STEPTOE, Wash. — David Benscoter honed his craft as an investigator for the F.B.I. and the United States Treasury, cornering corrupt politicians and tax evaders. The lost apple trees that he hunts down now are really not so different. People and things, he said, tend to hide in plain sight if you know how and where to look.

“It’s like a crime scene,” Mr. Benscoter, 62, said as he hiked down a slope toward a long-abandoned apple orchard planted in the late 1800s. “You have to establish that the trees existed, and hope that there’s a paper trail to follow.”

About two-thirds of the $4 billion apple industry is now concentrated in Washington State — and 15 varieties, led by the Red Delicious, account for about 90 percent of the market. But the past looked, and tasted, much different: An estimated 17,000 varieties were grown in North America over the centuries, and about 13,000 are lost.

From New England through the Midwest and the South to Colorado and Washington, where small family farms were long anchored by an orchard, most apple trees died along with the farms around them as industrial-scale agriculture conquered American life a century ago.

But some trees persisted. They faded into woods, or were absorbed by parks or other public lands. And the hundreds of varieties that have been found in recent years are stunning in their diversity and the window they open into the tastes and habits of the past…

Apples are where food meets history, hunters say, and a community has risen up around the pursuit of them. Mr. Benscoter fell into it after retirement here in eastern Washington when a friend with a disability asked him to pick apples from an old orchard behind her house, and no one could identify what they were. John Bunker, an apple hunter in Maine, became entranced by the old trees he found growing in the woods. Lee Calhoun, a retired Army lieutenant colonel, started hunting in North Carolina and began to see old apples as a remnant of faded Southern life.

Now, some old varieties have become available again, through small specialty nurseries like the co-op that Mr. Bunker helped start in Maine and through university agricultural programs…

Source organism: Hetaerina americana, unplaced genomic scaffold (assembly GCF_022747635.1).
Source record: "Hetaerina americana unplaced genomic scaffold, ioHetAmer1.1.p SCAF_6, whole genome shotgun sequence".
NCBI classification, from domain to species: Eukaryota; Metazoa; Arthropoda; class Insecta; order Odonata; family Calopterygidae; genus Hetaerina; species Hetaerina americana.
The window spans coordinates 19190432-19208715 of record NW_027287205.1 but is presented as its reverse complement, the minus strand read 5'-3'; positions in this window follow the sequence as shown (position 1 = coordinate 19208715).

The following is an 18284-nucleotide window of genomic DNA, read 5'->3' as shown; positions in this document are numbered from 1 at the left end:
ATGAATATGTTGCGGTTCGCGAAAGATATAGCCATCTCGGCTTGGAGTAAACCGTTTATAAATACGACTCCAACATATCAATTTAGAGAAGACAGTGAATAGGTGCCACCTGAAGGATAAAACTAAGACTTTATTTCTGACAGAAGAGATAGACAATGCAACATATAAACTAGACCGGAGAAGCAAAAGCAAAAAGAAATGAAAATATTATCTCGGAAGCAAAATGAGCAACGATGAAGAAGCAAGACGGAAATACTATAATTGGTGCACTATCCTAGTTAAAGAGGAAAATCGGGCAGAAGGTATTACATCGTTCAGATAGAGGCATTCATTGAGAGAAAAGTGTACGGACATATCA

All my mail-order tomato plants have been transferred into new red rootpouches filled with fresh potting mix, and the bags lined up (on the driveway extension) where they’ll get as much sunlight as possible. Today, weather permitting, I’ll get the tomato ladders installed. Twenty-two 15gal planters’ worth of potting mix is a lot of lifting for an old fat lady with creaky joints…

The Spousal Unit has a half-dozen plants of his own to tend this year — he’s convinced there’s plenty of light in the east-facing side yard for tomatoes, which was (barely) true when we first bought this place, but not since the cherry-tree sapling we planted that year has grown into a flourishing tree that shades the one bare wall where the tomato pots used to go. Of course, even if “his” plants set fruit, he’ll still have to share them with two of our three little dogs, who are shameless tomato thieves when given the opportunity.

Long range weather predictions for this part of New England say it’ll be another coolish, rainy summer (dammit). Serenade is an amazing product, but reapplying it twice a week on all my tomatoes, lilacs, and rose bushes is more exertion than I can reliably keep up. Neither my hand strength nor my back muscles are up to coping with the multi-gallon hand or backpack-style sprayers I’ve tried, so I’ve been contemplating investing in a wheeled battery-powered model. Any of you experts got an opinion about utility, brands, etc?

What’s going on in your garden(s) this week?

Sunday Morning Garden Chat: Blast Off!

From irreplaceable garden commentor Marvel:

The lupines are positively ROCKETING into bloom!

Here north of Boston, we’re at peak rhododendron/azalea bloom — lots of fuchsia in people’s yards, because rhodies love our acid soil. The iris season seems to have been brief and abortive; guess they didn’t like going from 70F-degree days to frostbite to 90F-degree days to a month of cold rain. Even our unkillable purple species irises, which have been known to flower as early as mid-February, put on a short and scanty show this year…

The rest of my mail-order tomatoes arrived, so I’ll be spending today (and probably the rest of the week) transferring 32-gallon bags of fresh potting mix into 15gal rootpouches, mixing in fertilizer and SoilMoist, and planting out my ‘bounty’. Yes, it takes longer because I’m old and fat and have a bad back and a bum knee. Good news (I keep reminding myself) is that it’s easier than ever to be a gardener today, even with all my physical limitations.